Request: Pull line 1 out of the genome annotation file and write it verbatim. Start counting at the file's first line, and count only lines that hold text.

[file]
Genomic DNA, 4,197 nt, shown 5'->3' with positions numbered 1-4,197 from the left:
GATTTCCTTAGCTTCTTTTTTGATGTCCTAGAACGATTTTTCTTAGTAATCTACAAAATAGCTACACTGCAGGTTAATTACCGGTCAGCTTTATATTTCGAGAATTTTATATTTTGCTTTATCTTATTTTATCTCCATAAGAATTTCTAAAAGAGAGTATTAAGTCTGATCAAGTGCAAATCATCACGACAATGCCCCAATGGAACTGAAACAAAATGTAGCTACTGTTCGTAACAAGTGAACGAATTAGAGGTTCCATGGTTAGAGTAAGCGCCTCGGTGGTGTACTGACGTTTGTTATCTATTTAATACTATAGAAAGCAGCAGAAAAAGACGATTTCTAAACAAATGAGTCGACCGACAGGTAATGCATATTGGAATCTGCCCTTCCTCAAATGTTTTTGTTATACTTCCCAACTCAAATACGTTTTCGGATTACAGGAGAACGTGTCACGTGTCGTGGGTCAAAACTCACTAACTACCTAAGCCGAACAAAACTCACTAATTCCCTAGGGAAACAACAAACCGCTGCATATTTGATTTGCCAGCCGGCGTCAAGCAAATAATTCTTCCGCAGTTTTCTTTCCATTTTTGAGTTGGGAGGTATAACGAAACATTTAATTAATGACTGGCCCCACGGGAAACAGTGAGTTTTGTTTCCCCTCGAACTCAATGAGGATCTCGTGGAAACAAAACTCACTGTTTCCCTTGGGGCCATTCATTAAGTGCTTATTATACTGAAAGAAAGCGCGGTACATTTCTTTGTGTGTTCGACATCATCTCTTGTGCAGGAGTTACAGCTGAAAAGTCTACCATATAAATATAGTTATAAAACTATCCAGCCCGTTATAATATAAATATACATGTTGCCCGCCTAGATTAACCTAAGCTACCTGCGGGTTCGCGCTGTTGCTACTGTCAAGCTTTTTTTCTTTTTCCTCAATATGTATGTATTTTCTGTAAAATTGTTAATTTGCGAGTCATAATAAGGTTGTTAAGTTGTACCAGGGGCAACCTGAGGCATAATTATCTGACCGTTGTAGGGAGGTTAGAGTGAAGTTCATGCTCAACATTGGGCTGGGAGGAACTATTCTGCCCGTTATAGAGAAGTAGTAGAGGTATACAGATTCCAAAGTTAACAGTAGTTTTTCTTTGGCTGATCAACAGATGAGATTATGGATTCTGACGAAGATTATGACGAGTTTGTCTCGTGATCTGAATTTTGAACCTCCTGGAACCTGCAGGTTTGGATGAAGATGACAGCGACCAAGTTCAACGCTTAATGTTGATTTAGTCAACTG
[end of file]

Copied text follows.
Genomic DNA, 4,197 nt, shown 5'->3' with positions numbered 1-4,197 from the left: